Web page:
August 10, 2022

Philadelphia literary magazine “Prolit” belongs to a new class of anti-capitalist press

In the fall of 2018, Patrick Blagrave launched a magazine focused on a subject that seemed taboo in the scholarly literary world: the realities of work and class.

Blagrave, 31, whose Twitter bio reads “poet, Philadelphian, debtor,” hoped the magazine could create space for writers to speak explicitly about the effects of capitalism on creativity and art. He wanted it to be a platform for people who couldn’t see themselves as professional writers — working-class people, artists with day jobs, writers without MFAs or institutional connections. And he was determined to both keep the content free and pay his contributors, even if only a little.

Today, Blagrave’s magazine, Prolit, is asking for contributions for its third issue. It’s an online journal where you can read a poet’s perspective on Philly’s bid for an Amazon headquarters (“please come ruin our town”), verses written on a grocery store worker’s 30-minute break and a scene in which a team leader takes fellow hostages on a conference call, “I don’t know/how captives could/be different/ colleagues”.

Think of it as an artistic window into the worker discontent — and activism — that has emerged in our present time.

Prolit is also one of the latest to join a class of new, explicitly political art magazines focused on work and money, reminiscent of the communist literary tradition: there is Protean Magazine, which promotes “literature and art advanced for discerning leftists”. (“fluland but maoist”), The Marxist Poetry Podcastand the Radical Paper Press (“We are ANTI-WORK, so lower your expectations”).

Prolit’s next reading is January 18 from Wooden Shoe Books.

We talked to Blagrave about the slippery definition of propaganda, the “MFA industrial complex,” and the “most heartbreaking” thing about capitalism.

The MFA poetry world seems quite liberal in its politics, but there’s not much opportunity to question certain things if you’re worried about getting a good job in an MFA program or in a poetry magazine.

I don’t have a master’s degree in fine arts, so this is an outside perspective, but it seems to me that if you’re trying to make money from poetry, you have to appease the right people. I don’t mean it’s done deliberately even, but if you try to get into a poetry magazine that pays well and is widely read, they’re unlikely to accept anything that explicitly challenges the system that has made poetry journals very successful.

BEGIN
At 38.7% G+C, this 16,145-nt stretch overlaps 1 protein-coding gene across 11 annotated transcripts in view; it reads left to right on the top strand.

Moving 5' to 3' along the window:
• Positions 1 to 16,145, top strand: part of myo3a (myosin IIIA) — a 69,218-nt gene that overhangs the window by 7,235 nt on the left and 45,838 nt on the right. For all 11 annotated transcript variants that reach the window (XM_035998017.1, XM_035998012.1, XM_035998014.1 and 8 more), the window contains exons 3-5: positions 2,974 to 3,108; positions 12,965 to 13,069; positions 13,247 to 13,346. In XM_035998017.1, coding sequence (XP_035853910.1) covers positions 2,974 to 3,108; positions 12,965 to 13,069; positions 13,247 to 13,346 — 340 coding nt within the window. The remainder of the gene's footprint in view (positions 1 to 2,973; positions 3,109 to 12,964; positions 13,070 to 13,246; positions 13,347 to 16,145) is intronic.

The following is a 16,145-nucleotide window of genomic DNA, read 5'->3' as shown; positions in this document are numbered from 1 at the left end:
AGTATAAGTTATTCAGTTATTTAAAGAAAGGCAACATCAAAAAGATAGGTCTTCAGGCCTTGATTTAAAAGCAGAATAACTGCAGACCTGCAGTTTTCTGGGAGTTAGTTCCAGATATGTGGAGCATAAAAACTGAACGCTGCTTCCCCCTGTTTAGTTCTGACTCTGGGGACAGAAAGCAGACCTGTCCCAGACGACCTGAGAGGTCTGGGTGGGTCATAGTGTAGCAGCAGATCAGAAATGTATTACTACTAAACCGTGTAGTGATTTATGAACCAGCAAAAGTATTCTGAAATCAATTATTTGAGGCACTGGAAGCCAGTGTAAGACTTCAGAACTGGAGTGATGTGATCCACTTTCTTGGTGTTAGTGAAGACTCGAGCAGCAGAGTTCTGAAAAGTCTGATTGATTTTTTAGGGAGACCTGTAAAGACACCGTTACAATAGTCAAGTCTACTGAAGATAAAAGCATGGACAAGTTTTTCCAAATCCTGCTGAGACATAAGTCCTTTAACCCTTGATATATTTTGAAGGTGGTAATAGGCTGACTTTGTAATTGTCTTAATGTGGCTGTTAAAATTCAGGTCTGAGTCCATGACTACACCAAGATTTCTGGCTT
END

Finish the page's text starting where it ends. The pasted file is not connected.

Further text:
This is partly because these places depend on funding from philanthropic places, banks, pharmaceutical companies. My impression is that [the literary world] is kind of dedicated to poetry around beauty and personal experience, all of which are important but not necessarily explicitly political in a way that pushes the boundaries.

There are practical issues like who gets published where, who has relationships based on what graduate program they can afford, funding from some of the major players like the Poetry Foundation or Graywolf Press, but I think the bigger impact capitalism has on creativity is how the imagination is narrowed by the drudgery of daily work, for example, or the lack of time to look for work that might change the way you perceive the world .

Or a lack of time to imagine a different world, which is a science fiction project, with writers like Octavia Butler trying to imagine different realities, different futures that are outside of what we have now, like a political exercise that can lead to better ways of thinking about our own future, of realizing what we need from the future – how other worlds are in fact possible.

To me, the most heartbreaking thing capitalism does is prevent people from believing that [other worlds are possible] because you’re stuck in this daily life. The things that are needed to change this huge structure seem relentless.

In some way, I hope some of this writing and art can lead people to realize that their money issues are valid, moving, and important human experiences.

I think so. Focusing on current day-to-day realities can be seen as boring or easily dated. I think there’s an unease around the idea of, you might call it propaganda – something that pushes you towards a certain belief.

I am making some generalizations, but there seems to be a reluctance on the part of some people to accept that art which is in line with the status quo or which is a representation of bourgeois values ​​is also propaganda. It always pushes you to behave in a certain way. There’s a kind of double standard where working against the status quo is seen as tacky propaganda at best and evil propaganda at worst, but if you play the system, that’s fine. It is what people are taught to regard as good, important, or significant literature.

There is a time now where there is a lot of dissatisfaction with the way people in power support others. This is true in politics where you have, among young people in particular, a lot of distrust of establishment and centrist politics, and people see the kind of damage that neoliberalism and the search for consensus.

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And I think that’s true if you look at the writing scene as a microcosm of that. People question the MFA industrial complex, if you want to call it that, that workshop pipeline that’s the way to make your poem more manageable for groups of people. And these programs are largely inaccessible [to those who can’t afford it]. And with the university system, the lives of students are ruined by student debt.

I think there’s an accounting to all of these institutions – in this little world of poetry and in society in general – and the kind of problems they present, so local alternatives are springing up to act completely independently of these things.